A granular application of Potassium has gone out on greens as well to further strengthen the turf and also to improve soil deficiencies.
The wetting agent programme is also continuing and another application is due soon.
This has been an excellent year if you happen to be a weed and we can see a lot of Plantain and Sorrel seedlings appearing course wide.
These are being controlled by chemical applications and the fairways on the front 9 have been spot treated along with areas of semi-rough. The remainder of the course will be treated on the next available calm day. So if you are reading this blog post weeds your days are numbered…
Fairways have all been brushed against the grain and then cut in the opposite direction.
This was undertaken to lift any dead and/or matted organic material and allow more light and air to penetrate the turf canopy. This goes a long way in spring to improving turf health and it should help weak areas regenerate after the difficult summer.
With overnight temperatures cooling rapidly and growth slowing we are turning our attention to cutting and collecting areas of long rough & Gorse. The recent purchase of a larger more modern machine to do the job means we can now look to maintain a far larger area of native rough.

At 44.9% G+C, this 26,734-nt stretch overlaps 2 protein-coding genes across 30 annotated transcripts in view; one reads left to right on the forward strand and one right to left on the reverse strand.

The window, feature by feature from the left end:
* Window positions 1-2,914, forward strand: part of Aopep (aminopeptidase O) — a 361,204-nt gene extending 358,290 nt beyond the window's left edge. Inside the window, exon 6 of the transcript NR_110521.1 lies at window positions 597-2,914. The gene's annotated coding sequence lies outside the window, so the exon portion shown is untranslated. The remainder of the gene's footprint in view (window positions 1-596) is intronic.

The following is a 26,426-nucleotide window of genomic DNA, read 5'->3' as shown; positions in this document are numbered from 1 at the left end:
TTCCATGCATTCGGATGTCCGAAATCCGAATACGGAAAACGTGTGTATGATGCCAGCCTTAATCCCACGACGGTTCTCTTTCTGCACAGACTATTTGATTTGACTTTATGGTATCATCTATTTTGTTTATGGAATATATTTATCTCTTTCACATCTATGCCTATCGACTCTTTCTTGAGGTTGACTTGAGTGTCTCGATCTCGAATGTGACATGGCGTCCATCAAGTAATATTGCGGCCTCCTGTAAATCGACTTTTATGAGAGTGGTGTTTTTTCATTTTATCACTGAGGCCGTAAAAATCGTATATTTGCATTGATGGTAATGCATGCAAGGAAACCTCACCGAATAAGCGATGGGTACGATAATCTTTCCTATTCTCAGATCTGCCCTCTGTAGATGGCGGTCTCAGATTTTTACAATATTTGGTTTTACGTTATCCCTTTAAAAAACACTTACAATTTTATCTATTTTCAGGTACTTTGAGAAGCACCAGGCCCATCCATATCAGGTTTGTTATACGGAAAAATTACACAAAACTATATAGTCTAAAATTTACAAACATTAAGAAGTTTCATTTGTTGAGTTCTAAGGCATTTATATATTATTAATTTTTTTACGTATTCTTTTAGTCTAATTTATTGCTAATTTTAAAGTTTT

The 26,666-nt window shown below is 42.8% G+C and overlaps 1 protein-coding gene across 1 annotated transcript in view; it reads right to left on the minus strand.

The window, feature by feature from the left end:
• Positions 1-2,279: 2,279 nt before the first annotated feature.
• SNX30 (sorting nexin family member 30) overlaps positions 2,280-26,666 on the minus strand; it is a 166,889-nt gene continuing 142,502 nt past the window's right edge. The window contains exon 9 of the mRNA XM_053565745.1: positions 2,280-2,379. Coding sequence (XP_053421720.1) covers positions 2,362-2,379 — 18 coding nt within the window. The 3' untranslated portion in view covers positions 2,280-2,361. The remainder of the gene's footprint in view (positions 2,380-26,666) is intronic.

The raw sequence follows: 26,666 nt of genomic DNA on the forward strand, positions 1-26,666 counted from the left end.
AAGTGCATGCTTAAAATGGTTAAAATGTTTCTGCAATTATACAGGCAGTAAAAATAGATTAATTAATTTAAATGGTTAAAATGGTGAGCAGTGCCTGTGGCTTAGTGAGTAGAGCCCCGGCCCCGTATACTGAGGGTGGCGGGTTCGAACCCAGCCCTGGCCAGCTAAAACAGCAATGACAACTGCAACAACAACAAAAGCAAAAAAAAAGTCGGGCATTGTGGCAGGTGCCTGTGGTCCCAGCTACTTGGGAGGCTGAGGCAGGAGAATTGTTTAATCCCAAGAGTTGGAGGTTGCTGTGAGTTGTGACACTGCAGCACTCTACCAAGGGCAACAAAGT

As the coarse grasses die out as a result of the cutting and collecting we are seeing an increase in Bent and Fescue populations. These are much finer and present far more attractive and playable roughs.
A little over a week and already we have seedlings showing on the greens.
Almost every single hole in both directions is full of new plants.
We will be seeing just the Fescue at the moment but the Bents will appear in the next few days. They are very fine leaved however and almost impossible to see once the sun has come up.
The aim now is to keep disturbance to a minimum allowing the seedlings to establish. Moisture levels will be monitored and a light feed applied to encourage growth.
It will be interesting to see if sowing earlier means we can hold on to more of the Fescue.
The closure of the golf course for two days allowed the greenstaff to carry out intensive overseeding work on the greens. This was the main task planned however with all the course free we also vertidrained all the tees and surrounds as well as double verticut all surrounds and cut all tees and surrounds.